This year Israel sent more fans to the World Cup than any other country (except Canada) that had no team playing there.
But Jewish passion for soccer is nothing new: the sport was popular among Jews in Europe in the years before and after World War II. In fact it was a major recreational outlet in Displaced Persons camps, among Jewish refugees in Shanghai and even at an Italian deportation camp where, a February 1941 JTA article noted, the camps’ residents formed “all stars” teams that have “several times engaged, and usually beaten, local village soccer teams.”
The fondness for soccer endured despite numerous violent and tragic incidents that occurred on European soccer fields. During a September 1935 match in southern Poland, a Jewish soccer player for a Polish team competing against a German was killed after a mob of Nazis attacked him yelling “Come out, Jew!” and “Perish the Jew!”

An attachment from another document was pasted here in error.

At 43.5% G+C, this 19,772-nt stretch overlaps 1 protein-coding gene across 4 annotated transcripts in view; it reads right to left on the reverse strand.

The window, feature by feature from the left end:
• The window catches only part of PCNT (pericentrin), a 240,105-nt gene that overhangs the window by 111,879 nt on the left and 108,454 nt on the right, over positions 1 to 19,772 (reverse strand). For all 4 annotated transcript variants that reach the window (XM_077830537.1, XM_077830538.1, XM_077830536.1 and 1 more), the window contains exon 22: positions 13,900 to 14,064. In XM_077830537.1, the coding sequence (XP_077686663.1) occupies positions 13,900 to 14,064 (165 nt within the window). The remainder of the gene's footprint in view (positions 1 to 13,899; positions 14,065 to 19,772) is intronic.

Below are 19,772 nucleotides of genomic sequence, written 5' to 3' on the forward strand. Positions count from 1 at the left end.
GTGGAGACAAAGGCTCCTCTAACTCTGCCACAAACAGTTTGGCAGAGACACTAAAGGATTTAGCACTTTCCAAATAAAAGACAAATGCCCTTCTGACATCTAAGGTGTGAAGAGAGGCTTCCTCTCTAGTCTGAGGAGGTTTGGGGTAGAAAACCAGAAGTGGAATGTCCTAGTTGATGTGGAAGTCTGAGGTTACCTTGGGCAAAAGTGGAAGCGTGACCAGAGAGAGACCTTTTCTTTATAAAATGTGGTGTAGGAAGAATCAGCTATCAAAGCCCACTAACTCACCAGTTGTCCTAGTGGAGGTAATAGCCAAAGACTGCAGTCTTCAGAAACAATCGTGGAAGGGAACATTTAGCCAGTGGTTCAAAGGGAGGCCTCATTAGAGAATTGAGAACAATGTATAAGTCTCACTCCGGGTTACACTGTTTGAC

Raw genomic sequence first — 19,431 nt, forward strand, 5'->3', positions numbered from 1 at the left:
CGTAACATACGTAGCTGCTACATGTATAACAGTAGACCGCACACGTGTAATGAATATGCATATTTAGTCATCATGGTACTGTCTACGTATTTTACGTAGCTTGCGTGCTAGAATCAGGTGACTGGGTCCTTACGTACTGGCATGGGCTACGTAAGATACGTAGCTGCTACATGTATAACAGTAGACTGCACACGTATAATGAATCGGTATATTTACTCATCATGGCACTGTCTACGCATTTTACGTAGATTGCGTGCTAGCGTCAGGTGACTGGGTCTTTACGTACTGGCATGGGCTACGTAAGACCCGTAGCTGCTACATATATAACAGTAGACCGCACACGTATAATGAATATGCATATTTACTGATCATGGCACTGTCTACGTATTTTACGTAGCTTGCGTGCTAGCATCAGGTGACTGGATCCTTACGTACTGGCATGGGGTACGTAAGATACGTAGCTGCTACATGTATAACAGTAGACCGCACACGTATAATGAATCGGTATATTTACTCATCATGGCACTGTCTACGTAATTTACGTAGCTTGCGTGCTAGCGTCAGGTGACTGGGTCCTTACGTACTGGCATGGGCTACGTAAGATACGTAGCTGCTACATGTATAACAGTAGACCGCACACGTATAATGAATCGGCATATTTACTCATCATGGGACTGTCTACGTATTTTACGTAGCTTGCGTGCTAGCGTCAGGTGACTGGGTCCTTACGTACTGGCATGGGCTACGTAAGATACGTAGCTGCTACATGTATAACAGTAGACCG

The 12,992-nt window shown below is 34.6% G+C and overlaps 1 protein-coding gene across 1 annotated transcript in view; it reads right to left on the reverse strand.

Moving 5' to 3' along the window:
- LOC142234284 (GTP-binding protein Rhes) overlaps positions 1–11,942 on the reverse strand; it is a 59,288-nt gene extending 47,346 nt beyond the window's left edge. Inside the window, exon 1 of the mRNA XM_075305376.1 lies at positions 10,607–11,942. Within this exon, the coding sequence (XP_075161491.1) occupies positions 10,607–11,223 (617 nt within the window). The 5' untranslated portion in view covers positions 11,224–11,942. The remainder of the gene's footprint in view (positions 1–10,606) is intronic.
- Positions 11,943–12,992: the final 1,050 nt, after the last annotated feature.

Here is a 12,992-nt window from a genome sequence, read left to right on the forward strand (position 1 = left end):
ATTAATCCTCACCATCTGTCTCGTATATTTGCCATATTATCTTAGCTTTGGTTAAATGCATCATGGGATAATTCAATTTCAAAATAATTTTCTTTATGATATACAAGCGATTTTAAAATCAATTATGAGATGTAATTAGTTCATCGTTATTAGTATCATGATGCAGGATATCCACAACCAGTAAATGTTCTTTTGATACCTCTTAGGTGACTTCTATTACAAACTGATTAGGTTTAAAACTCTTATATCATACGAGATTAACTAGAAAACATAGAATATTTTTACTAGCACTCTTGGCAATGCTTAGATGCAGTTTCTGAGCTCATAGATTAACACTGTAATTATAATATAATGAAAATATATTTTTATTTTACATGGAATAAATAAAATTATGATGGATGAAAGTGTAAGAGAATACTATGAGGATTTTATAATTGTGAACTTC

A month later, a soccer match in Poland ended in a riot, when a mob of 500 attacked the Jewish Maccabi team and Jewish spectators. And in May 1946, tensions between Jewish and Polish refugees, who were both being housed at Bergen-Belsen (which had been converted from concentration camp to British-administered DP camp), erupted during a soccer match there, with Polish displaced persons stabbing eight Jews and shooting another.

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